Why Lithium-ion?

The latest technological advances in rechargeable batteries for power tools is Lithium-ion as it has one of the best energy density’s making it lighter and more compact. Here we will take a look at the reasons why Li-ion is being used for cordless power tools.

So it is lighter and what else you may ask? It does not seem to suffer from the so-called “memory effect” or slow loss of charge when not in use.

“Memory effect” is a problem with Ni-Cad batteries whereby they allegedly kind of forget how much charge they can take, making them work less and less efficiently as time goes on or each time it is charged!

Li-ion batteries will keep charging no matter what stage they are at when you put them into the charger and will do so until completely charged, hence no excuse for failing slowly during its life time!

A Li-ion battery charges faster and some make claims of being able to charge up to 2000 times, look for features such as optimum charging.


  • There is less need to worry about your tool losing power by self-discharging if you leave it alone for a couple of weeks.
  • A lithium-ion battery will only discharge around 5 – 10% of its charge over the period of a month compared to 30% for other rechargeable battery types.
  • So no more extended tea breaks while you wait for your tools to catch up!
  • Great news whether you are a DIY enthusiast or a professional carpenter
  • Keeping the battery at 40% charge in a cool place will extend its life but do check this with the manual

For several options on Lithium-ion battery operated tools look here.



An 18V Lithium-ion battery weighs about the same as 12V Ni-MH battery, so they are lighter.

  • Once again, it doesn’t matter if you are looking at DIY jobs around the home or carrying out the first fix on a roof, the newer batteries are lighter and easier on the hands, wrists, arms, shoulders and backs!
  • So there is less chance of injury or repetitive strain and that has to be a good thing
  • And you can speed up a bit as well, carrying less weight
  • Especially good if you are having to use your tools above shoulder height


Hot and cold

  • Batteries do not like heat so now manufacturers are designing batteries that keep cool
  • Look for warranties of 3 years now, hopefully soon to be an industry standard for rechargeable batteries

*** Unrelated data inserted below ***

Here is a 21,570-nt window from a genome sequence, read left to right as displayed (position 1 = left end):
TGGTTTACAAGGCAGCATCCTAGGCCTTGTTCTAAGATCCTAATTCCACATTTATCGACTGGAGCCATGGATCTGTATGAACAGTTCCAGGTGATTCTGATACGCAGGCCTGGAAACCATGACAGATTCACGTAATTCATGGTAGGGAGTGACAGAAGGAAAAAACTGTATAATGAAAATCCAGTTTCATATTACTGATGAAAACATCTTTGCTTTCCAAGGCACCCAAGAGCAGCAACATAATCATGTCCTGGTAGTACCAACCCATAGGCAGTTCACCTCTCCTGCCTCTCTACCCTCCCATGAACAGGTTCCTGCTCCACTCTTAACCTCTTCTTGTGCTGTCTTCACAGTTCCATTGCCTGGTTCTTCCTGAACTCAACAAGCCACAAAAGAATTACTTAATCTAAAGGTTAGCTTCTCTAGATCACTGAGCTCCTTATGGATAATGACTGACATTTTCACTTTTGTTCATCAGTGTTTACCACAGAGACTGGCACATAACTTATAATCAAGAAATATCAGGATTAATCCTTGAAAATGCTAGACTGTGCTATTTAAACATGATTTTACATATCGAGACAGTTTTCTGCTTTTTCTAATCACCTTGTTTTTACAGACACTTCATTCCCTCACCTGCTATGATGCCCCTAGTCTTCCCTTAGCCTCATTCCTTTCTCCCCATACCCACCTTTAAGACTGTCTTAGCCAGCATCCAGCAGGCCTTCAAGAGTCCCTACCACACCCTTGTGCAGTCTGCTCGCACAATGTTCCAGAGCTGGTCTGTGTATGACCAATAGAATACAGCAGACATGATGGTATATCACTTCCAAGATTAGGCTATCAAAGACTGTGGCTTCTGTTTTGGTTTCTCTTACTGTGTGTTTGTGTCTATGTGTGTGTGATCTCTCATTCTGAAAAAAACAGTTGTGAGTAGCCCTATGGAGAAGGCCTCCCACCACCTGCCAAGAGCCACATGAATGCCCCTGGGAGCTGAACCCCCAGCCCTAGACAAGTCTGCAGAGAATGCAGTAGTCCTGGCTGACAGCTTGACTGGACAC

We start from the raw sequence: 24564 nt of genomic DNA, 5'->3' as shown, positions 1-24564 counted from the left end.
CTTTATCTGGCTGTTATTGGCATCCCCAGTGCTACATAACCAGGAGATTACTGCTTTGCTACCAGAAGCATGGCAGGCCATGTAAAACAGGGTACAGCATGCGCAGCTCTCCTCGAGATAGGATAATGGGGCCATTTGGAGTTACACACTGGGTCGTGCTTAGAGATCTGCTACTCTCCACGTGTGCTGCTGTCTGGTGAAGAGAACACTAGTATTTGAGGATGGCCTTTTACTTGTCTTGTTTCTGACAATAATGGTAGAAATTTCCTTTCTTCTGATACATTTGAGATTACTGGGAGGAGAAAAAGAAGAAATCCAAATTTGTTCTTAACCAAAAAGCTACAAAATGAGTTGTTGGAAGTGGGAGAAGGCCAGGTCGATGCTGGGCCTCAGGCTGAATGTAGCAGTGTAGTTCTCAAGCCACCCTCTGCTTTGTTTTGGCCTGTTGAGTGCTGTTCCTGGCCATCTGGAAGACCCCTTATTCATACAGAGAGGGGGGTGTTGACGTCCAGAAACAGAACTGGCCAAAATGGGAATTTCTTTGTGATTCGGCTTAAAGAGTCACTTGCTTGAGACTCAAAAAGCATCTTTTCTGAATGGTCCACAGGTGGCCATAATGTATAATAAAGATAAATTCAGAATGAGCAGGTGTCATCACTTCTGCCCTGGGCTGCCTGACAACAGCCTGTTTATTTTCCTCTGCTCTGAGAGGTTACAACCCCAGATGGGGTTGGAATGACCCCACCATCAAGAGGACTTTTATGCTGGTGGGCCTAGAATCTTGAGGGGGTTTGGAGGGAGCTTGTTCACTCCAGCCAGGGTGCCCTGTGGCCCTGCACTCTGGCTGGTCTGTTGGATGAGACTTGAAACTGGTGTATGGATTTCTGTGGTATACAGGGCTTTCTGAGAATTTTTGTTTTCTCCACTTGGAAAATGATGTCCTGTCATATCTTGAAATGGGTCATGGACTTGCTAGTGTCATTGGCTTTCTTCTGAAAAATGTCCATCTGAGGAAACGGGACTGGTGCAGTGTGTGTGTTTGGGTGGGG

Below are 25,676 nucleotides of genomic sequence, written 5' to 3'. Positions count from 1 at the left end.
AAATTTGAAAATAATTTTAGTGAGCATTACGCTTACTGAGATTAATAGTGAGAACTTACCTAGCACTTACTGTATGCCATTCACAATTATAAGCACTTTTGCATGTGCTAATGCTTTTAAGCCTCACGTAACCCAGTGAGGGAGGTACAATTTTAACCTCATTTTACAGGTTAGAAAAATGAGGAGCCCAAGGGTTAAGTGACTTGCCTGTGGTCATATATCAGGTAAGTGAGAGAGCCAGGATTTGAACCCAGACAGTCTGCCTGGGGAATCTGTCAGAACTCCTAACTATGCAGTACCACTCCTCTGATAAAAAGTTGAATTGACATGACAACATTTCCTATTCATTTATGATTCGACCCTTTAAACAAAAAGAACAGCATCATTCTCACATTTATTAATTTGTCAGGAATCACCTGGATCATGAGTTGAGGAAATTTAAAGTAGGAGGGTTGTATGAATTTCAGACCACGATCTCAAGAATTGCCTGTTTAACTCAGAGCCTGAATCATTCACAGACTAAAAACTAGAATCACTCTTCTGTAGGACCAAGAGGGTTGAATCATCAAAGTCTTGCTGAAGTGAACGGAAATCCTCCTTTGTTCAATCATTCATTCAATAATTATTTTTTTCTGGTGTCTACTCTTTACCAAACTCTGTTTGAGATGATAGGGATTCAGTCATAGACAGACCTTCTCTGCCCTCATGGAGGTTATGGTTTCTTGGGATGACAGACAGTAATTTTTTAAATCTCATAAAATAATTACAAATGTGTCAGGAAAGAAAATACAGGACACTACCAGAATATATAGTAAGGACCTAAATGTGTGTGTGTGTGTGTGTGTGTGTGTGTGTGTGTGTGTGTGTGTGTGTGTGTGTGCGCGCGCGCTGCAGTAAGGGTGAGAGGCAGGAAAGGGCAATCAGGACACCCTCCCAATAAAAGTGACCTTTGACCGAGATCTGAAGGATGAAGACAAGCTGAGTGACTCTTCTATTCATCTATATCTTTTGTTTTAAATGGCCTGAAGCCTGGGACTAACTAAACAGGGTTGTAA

• Some will even come with fan operated chargers so they can be charged up quickly and kept cool at the same time


Another industry standard seems to be 5Ah giving a much longer running time for the battery this combined with 18V of power making them far easier to use than corded tools.  No more wires running all over the place, no more need for extension cables.

Some disadvantages

  • They cost around 40% more than other types of battery
  • Transportation of materials is restricted, so shipments of large quantities may be subject to regulatory control, so depending on the amount of lithium it may be considered a “Class 9 miscellaneous hazardous material”
  • There is still more to come, more research with different metals and chemicals being tested but this may true of all advances in technology including infrared, ceramic use, ionic technology, computerized energy, it is all a never ending story


This term “memory effect” may not exist, or it may be true, however even NiCad batteries have come a long way and this term may not mean anything.  The general consensus is to recharge your battery when it starts to fail rather than trying to wait for it to discharge. It is difficult to know the truth of the matter so the best bet is to always check your instruction manual.


It may be easier in future to buy a complete set of tools with just two batteries, as they are becoming so efficient.  Perhaps investing in several different tools with one pair of batteries for all the jobs would be more prudent than having corded gadgets and various different types of battery.

For anyone who is slightly obsessive about their tools and wants to keep it all neat then that has to be available. Being able to pick up the right tool for the job is also imperative when a job needs to be finished.

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